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Posts Tagged ‘ Donegal ’

News in Brief-Ulster Bank and Centra in Trouble As Burglary Victim Forced To Pick Gardai Up

A priceless piece of art in the National Gallery has been damaged in an isolated incident. The only work by Claude Monet owned by the National is now having repairs to a hole made in it by forty-seven year old Andrew Shannon from Dublin. Details are still unclear as to what was done to the painting or why but one thing is certain the work, ‘Argenteuil Basin with a Single Sail Boat’ won’t be worth much Monet anymore!

      Centra have had a slap of the wrist after including an alcohol offer on an advertisement for Child Allowance day reductions. The company was criticised for appearing to suggest forty bottles of Budweiser were the best thing to buy with your benefits as 1 in 11 children in Ireland live with a parent with an alcohol problem.
 
        Fianna Fail Senator Averil Power said, “Centra’s cynical promotion is insulting to parents who are struggling to pay for the basics and certainly won’t be spending their money on beer.” But the cake, ice-cream and biscuits also part of the advertisement are presumably the kind of necessities that are top of their lists? Specially as 1 in five Irish children are obese. Two for one on fags I say! Buy a gun, get one free! No?
 
Fancy some government debt? Try eBay. Minister for Finance Michael Noonan has done particularly well at auction selling off €500 million in short-term government debt. The bills sold, reach maturity in October, no interest is paid on them and the government must pay them in full when they reach maturity. Noonan called the sale a, “very important milestone on Ireland’s continuing path to recovery”. I just hope he understands it more than I do.
 
       A quick round of applause for Ulster Bank Chief Executive, Jim Brown who has said he will turn down this year’s bonus after the unmitigated disaster that has been Ulster Bank’s computer problems. Thanks Jim.
 
And while we’re at it one for An Post. They spectacularly spent €80,000 on eight Italian-made Cargo scooters for use on Dublin’s mail routes. They were painted, branded, tested and trialled and found to be useless. The scooters have now been sold to a businessman from Letterkenny who bought each bike at a reduced price of €1,500. I’m sure he thought it a redletter day.
 
       A victim of a burglary was forced to go and pick up Gardai after she was told there were no patrol cars for them to use. The woman, from Newtowncunningham in Co. Donegal initially reported the incident a her home, before being told she had the choice of waiting for the nearest patrol car, which was 9km away at the Carrigans station, or collecting the Gardai herself to investigate the incident.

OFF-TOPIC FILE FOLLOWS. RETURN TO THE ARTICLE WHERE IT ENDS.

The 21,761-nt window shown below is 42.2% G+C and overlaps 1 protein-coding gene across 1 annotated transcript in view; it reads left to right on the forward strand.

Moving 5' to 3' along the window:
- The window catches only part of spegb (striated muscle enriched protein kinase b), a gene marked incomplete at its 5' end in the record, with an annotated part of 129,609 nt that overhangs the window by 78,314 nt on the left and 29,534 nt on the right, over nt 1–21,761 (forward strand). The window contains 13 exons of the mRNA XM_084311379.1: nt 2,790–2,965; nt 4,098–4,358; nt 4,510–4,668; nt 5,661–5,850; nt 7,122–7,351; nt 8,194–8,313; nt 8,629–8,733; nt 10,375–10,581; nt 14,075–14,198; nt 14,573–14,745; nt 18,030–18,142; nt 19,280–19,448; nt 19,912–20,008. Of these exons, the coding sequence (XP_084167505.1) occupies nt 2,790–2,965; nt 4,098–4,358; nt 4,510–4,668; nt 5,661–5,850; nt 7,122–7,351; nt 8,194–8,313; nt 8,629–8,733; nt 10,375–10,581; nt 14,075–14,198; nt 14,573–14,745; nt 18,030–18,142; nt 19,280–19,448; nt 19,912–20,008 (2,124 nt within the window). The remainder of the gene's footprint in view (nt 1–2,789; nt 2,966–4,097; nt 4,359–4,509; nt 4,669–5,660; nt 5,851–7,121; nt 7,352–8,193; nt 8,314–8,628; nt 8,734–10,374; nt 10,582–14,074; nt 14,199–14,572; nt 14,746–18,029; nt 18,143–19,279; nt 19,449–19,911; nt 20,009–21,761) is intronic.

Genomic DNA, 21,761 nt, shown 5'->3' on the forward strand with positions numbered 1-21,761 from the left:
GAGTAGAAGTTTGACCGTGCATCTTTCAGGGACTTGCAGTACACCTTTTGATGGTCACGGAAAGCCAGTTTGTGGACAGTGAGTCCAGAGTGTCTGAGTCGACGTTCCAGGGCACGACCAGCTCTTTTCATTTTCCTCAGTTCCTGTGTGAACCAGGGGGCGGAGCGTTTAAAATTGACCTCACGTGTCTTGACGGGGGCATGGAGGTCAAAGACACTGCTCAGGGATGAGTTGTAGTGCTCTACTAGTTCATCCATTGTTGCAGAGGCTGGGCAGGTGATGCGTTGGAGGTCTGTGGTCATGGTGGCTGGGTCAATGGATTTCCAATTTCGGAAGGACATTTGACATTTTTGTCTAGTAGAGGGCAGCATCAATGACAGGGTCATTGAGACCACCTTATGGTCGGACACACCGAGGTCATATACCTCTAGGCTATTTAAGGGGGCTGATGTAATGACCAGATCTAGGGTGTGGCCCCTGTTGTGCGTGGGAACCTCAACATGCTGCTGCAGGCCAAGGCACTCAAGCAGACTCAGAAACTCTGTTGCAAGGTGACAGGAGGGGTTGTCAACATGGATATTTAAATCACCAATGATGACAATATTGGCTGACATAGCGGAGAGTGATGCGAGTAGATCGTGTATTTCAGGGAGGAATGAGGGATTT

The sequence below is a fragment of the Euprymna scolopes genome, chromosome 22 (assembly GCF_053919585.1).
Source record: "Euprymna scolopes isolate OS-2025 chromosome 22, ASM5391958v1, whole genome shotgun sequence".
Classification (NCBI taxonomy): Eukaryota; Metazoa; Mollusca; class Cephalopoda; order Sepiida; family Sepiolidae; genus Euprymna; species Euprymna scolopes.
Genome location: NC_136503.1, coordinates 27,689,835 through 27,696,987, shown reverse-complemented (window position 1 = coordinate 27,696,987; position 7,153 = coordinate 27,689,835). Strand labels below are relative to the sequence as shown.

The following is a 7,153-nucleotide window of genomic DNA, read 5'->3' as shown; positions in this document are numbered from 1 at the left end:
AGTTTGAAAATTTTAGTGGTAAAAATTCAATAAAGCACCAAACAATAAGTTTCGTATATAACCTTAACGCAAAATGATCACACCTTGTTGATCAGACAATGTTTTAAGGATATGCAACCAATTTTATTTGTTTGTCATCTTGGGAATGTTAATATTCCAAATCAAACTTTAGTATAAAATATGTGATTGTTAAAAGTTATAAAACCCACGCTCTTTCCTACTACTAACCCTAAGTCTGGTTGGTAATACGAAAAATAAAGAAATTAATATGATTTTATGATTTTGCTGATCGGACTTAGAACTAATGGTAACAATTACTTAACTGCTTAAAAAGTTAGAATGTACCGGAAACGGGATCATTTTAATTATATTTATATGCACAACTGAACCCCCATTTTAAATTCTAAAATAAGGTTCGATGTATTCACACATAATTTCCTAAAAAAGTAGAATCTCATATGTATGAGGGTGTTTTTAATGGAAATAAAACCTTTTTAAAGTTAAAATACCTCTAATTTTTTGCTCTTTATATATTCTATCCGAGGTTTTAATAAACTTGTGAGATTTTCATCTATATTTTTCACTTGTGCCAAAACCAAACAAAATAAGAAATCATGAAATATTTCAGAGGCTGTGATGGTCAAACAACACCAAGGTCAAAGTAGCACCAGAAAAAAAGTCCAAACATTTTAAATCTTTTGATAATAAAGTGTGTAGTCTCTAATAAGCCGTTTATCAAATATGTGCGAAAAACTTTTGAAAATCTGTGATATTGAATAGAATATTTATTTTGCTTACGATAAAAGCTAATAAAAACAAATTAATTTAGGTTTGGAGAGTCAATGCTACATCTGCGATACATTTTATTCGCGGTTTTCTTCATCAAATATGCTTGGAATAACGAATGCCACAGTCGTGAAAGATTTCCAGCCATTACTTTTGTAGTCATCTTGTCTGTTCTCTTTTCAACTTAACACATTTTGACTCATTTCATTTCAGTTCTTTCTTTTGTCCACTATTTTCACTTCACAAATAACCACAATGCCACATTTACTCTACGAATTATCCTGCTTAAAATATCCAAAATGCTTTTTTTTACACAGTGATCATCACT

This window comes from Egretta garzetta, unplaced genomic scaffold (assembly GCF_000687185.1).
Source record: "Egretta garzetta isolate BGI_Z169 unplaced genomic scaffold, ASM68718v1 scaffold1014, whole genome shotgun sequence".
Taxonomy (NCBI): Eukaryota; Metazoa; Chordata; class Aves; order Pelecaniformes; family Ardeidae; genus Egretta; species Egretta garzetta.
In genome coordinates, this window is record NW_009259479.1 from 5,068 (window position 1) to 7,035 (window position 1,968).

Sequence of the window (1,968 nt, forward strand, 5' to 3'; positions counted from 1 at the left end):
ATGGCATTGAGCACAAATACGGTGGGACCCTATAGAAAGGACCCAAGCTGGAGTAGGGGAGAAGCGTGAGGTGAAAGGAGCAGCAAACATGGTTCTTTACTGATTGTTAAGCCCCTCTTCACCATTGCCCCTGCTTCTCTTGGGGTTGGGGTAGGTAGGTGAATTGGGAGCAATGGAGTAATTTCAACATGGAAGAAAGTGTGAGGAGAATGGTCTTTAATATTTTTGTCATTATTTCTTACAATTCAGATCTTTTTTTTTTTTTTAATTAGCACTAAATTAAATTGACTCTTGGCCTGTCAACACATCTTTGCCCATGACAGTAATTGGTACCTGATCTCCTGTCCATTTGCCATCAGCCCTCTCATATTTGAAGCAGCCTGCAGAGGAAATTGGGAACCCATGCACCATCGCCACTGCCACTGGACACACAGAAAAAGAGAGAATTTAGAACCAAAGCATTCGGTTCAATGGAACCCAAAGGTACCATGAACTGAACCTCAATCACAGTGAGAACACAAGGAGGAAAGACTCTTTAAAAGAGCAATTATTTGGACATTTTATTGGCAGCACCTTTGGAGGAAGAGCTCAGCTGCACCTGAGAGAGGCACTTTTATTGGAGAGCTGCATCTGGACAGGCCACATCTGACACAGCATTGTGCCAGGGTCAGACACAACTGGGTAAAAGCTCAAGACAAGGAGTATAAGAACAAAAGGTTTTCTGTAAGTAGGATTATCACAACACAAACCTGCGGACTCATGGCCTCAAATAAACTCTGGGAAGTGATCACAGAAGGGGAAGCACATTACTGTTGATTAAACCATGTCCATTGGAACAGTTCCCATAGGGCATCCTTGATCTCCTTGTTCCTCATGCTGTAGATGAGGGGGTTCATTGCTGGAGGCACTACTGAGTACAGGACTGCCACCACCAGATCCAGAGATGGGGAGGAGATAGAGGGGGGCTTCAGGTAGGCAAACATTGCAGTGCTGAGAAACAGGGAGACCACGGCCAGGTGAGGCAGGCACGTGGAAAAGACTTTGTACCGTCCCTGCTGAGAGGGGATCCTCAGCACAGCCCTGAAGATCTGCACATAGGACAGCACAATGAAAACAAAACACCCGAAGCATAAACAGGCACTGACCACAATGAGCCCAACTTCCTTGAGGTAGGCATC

Guards aren’t the only ones who have stopped cruising, after the announcement of a split between Tom Cruise and Katie Holmes (see what I did there?). Katie Holmes, most famous for playing Joey in Dawson’s Creek and Tom for being a seriously strange Scientologist, are now set to play their biggest roles yet in an acrimonious and media maintained divorce.
 
In other more interesting news; Pudsey, the pooch that won Britain’s Got Talent with his dancing owner Ashleigh, has signed a publishing contract worth £350,000. That’s right he can dance, he can write, but can he do his own stunts? ‘Pudsey: My Autobiography’ comes on the tail of Roy Keane’s dog Triggs also releasing a biography this year. Who will be next, Bo Obama? Tinkerbell Hilton? It’s a dog’s life.
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Two Arrested After Journalist Murdered In Dublin

Two men have been arrested in connection with the murder of a highly regarded journalist in Dublin city centre at the weekend.

The men, who are both in their 20s, are being held at Kevin Street and Pearse Street Garda Stations.

Former Irish Independent journalist Eugene Moloney (55) died following an alleged assault on Camden Street on Sunday morning.

Mr Moloney was making his way to his home in the Portobello area on Dublin’s southside when the alleged assault occurred. It is believed he was punched in the side of the head and may have been robbed as he lay on the ground as his wallet and identification were missing. 

He was taken to St James’s Hospital, where he was pronounced dead a short time later.

Gardaí have appealed for anyone who was in the area between 3.45am and 4.30am on Sunday morning to come forward.

They upgraded the investigation to a murder inquiry following the post mortem examination.

Gardaí are examining CCTV footage of the area and have spoken to a number of people in relation to the incident.

Mr Moloney had worked in the Irish News before joining the Irish Independent in the 1980s and was currently working as a freelance writer for the Irish Daily Mail after returning to Ireland following a lengthy period of travelling.

 

Premier League Stars Who Began Careers As Fledgling GAA Players

With the Irish GAA League and the English Premier League having just finished up and players, fans and commentators already looking forward to the summer’s Championship, Irish News Review takes a look at footballers who might have made it big in GAA were it not for their love of the beautiful game.

5 – Stephen Hunt